In any case, it is recommended to talk to a doctor before starting any radical dietary change, and intermittent fasting can surely classify as such.
That being said, here is what to expect from intermittent fasting, in a more general sense. Do note that outcomes vary for different people, and one is beneficial to one can often be debilitating for another.
What to expect from intermittent fasting?
Studies have observed many health benefits of intermittent fasting including gene expressions related to longevity and protection against disease, improved insulin sensitivity and overall drop in insulin production, cellular repair through autophagy, and several-fold increase in HGH (human growth hormone) levels.
Similarly, through a reduction in calories and a number of hormonal changes, the body experiences notable weight loss. Intermittent fasting weight loss is mainly initiated by lower insulin levels which make stored fat more accessible for energy expenditure. Additionally, through the release of the hormone norepihephrine, fat burning is accelerated, making your metabolism up to 14% faster.
It is important to note that weight reduction is primarily due to loss of stored fluids as well as fat deposits, which significantly improves your health. This process, which results with smaller waist circumference, is ultimately responsible for decreased production of adipokines, lower blood pressure, and reduced risk of developing type 2 diabetes.
Improved heart health
In absence of a more serious condition, heart health is observed through a combination of markers, such as LDL cholesterol, triglycerides, blood glucose, insulin resistance, or inflammatory markers as C-reactive protein (CRP). Blood pressure, pulse, and physical capacity also act as reliable markers when observed over the long run.
Having said that, when we ask ourselves is intermittent fasting healthy, thinking of the heart, we are inevitably asking about the state of all these markers.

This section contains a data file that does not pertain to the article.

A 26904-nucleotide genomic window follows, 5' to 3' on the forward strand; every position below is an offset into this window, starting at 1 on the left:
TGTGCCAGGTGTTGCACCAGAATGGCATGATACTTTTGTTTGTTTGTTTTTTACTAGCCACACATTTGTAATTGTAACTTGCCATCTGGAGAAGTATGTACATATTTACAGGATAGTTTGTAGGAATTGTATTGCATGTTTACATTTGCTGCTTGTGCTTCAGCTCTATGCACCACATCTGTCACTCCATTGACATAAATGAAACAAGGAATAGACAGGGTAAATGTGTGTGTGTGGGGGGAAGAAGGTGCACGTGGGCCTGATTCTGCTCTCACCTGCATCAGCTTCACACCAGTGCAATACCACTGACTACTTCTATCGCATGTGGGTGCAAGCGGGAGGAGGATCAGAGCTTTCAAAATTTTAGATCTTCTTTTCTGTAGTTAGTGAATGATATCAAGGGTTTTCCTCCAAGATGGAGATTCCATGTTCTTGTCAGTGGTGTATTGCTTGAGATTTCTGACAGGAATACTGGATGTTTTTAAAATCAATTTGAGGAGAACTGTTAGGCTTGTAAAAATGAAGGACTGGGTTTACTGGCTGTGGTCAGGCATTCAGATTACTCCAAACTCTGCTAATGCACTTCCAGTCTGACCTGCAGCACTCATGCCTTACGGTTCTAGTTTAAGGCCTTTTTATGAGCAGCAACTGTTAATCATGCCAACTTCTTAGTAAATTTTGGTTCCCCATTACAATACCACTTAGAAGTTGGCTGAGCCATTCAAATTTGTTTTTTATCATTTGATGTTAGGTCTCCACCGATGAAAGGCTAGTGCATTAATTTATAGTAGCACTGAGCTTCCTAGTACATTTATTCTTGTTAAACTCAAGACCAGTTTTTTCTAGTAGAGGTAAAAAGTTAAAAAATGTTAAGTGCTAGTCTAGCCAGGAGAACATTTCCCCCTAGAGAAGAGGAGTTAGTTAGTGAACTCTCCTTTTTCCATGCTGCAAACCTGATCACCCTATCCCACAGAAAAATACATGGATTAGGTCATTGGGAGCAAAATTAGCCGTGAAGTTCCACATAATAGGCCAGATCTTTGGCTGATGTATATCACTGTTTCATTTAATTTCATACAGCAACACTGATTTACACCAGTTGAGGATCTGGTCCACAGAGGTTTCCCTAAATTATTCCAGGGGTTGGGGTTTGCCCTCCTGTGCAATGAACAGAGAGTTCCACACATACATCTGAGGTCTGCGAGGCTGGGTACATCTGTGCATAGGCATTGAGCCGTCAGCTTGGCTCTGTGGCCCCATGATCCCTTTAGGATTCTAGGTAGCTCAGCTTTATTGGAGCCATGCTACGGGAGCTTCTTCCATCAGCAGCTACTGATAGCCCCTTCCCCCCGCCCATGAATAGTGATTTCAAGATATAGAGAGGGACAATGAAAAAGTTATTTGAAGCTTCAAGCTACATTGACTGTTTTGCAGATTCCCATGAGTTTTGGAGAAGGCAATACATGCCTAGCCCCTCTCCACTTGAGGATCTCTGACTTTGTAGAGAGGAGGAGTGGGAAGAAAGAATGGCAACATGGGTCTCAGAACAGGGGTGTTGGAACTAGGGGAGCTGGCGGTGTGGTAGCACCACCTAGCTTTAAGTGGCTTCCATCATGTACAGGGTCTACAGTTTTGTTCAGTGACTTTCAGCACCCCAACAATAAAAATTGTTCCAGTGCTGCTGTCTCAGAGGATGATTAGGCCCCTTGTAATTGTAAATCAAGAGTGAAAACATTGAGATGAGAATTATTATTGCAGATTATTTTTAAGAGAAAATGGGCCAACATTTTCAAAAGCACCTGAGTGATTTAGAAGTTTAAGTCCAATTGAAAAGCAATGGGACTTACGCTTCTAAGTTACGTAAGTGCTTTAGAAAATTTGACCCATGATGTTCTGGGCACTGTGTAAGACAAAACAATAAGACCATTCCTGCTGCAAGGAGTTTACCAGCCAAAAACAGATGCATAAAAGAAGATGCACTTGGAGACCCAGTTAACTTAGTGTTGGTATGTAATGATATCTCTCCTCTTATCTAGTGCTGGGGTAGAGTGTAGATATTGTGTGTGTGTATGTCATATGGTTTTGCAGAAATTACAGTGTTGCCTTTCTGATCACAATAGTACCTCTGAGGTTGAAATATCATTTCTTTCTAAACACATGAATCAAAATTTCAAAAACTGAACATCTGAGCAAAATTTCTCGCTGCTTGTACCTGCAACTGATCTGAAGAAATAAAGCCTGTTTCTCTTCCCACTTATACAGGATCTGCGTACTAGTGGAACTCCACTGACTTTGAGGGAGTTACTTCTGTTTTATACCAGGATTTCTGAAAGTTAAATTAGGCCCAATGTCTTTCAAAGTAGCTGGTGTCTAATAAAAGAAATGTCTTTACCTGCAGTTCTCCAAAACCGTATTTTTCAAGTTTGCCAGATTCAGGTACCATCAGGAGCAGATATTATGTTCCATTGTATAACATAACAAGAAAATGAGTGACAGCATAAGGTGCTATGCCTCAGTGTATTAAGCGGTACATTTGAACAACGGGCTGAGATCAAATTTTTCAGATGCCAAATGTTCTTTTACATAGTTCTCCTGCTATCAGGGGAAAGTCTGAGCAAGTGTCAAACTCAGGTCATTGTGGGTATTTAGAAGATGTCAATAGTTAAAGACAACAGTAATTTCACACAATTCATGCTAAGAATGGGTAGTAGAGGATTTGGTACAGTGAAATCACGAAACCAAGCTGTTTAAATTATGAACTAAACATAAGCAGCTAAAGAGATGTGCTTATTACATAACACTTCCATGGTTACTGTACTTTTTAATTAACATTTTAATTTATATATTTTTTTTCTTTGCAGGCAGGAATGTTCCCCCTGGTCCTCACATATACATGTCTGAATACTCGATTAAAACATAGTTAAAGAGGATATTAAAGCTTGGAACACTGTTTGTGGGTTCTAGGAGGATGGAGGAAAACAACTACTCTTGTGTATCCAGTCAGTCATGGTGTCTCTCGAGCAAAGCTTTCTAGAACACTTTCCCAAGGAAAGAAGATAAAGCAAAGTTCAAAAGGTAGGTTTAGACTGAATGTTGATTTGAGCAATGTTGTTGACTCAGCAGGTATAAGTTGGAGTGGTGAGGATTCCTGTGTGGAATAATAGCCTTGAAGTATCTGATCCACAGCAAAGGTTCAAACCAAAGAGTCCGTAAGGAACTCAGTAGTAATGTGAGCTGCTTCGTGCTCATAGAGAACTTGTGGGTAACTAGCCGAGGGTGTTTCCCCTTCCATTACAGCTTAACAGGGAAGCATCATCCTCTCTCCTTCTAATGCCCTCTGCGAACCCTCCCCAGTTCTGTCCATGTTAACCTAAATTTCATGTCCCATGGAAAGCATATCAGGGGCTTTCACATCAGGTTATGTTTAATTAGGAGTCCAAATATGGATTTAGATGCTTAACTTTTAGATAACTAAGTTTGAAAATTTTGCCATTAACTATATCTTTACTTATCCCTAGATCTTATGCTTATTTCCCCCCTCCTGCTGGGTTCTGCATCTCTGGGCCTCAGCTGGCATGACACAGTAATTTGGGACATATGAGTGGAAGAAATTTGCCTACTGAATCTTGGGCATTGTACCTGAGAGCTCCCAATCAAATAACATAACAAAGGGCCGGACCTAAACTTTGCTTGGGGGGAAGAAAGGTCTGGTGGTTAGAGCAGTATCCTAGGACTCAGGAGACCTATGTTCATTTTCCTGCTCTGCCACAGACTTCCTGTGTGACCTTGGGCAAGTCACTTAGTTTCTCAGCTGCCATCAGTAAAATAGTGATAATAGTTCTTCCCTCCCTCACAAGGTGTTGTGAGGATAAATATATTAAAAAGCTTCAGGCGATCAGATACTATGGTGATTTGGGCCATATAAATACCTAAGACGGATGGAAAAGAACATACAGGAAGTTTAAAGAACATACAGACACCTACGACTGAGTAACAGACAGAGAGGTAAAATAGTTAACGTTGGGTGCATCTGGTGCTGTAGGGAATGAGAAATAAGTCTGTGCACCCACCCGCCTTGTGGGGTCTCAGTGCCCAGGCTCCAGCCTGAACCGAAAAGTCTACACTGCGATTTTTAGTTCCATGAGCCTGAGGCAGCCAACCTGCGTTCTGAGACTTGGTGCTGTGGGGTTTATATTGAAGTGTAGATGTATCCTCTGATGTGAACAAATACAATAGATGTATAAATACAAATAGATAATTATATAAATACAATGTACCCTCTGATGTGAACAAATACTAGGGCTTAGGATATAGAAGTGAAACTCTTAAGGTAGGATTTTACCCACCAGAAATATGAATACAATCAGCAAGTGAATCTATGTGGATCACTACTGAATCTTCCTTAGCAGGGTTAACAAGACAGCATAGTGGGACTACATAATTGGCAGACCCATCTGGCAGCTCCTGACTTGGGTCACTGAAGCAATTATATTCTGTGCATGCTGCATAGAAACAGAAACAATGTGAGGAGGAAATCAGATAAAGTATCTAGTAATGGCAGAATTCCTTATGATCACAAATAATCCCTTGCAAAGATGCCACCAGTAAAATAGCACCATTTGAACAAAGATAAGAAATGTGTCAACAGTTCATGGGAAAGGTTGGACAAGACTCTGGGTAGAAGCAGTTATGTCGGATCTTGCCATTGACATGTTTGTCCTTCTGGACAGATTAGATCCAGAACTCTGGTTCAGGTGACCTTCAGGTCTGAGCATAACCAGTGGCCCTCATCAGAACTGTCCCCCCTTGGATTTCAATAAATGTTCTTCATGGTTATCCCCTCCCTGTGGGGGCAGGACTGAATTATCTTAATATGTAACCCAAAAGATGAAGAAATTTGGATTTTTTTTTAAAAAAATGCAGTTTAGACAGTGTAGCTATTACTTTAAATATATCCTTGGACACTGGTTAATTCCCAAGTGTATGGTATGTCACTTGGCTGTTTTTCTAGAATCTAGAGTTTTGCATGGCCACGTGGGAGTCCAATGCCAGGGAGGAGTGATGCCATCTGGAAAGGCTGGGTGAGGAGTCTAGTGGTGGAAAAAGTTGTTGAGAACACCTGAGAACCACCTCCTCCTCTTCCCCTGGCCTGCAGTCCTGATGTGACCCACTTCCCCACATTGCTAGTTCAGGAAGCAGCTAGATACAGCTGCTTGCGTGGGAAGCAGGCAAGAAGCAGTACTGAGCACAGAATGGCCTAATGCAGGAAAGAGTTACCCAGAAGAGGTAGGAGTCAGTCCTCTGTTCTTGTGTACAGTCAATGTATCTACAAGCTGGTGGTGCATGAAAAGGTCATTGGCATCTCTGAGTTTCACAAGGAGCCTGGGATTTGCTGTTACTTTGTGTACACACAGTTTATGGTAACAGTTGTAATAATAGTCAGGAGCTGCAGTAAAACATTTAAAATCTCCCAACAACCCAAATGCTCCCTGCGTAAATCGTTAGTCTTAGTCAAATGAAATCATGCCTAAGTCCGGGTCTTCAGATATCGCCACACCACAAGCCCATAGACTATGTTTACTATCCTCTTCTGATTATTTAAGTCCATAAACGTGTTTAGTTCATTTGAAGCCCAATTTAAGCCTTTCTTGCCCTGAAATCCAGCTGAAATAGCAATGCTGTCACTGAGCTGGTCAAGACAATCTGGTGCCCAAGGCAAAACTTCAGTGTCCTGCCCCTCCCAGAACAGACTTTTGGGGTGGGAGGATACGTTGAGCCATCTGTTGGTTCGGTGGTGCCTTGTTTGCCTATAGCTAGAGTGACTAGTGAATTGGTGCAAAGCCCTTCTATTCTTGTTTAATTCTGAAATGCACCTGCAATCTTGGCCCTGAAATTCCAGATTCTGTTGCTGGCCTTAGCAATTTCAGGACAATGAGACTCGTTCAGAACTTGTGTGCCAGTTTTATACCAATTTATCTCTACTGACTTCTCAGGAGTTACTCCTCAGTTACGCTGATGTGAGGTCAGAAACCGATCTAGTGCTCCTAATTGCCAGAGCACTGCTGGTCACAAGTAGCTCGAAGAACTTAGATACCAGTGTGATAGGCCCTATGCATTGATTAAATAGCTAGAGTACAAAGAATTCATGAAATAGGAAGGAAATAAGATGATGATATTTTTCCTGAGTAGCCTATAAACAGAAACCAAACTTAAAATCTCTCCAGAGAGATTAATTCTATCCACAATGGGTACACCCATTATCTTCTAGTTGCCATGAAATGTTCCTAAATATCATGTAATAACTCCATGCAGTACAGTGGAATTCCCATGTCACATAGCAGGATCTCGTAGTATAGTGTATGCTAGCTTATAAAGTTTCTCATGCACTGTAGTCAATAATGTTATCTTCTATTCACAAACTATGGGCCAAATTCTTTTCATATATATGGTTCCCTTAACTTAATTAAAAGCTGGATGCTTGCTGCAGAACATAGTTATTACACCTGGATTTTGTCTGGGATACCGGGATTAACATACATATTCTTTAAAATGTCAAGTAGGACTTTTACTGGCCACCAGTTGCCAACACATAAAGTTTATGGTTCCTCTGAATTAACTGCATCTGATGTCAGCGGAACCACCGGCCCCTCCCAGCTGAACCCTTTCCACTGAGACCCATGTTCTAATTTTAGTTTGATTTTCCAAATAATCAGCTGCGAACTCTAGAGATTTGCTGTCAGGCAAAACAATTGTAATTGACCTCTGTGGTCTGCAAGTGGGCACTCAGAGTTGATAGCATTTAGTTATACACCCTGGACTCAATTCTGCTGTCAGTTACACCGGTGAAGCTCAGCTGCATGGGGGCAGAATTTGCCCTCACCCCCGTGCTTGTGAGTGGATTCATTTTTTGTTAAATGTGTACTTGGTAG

So far, the relevant literature suggests that intermittent fasting is healthy for your heart, since it is related to improvements along the line of these markers.
Lower risk of cancer
It is known that intermittent fasting makes tumor cells more sensitive to treatment, and it is also known that caloric restriction can affect oxidative stress associated with ageing, through decrease in mitochondrial generation of reactive oxygen species, thus preventing certain types of cancer from developing.
Possible side effects
The side effects of this type of eating pattern are numerous, and most depend on your current health status or demographic characteristics. For example, women often report dramatic changes in their menstrual cycle after adopting intermittent fasting as a lifestyle choice.
Furthermore, people with low blood pressure, or those who are on a certain medication, or are trying to conceive should all avoid intermittent fasting before consulting with a medical professional. To err on the side of caution, it is advisable that all of you who want to fast should first talk to someone who is licensed in the field of medicine, and who is familiar with your medical history.
To wrap this up, let me summarize the answer to the question that we posed at the beginning – is intermittent fasting healthy? In most cases, and when monitored closely, intermittent fasting can be a very beneficial change in your dietary patterns, resulting with numerous health benefits. However, as with any other radical lifestyle change, it is important to ease into it, or consult a medical professional before jumping right in.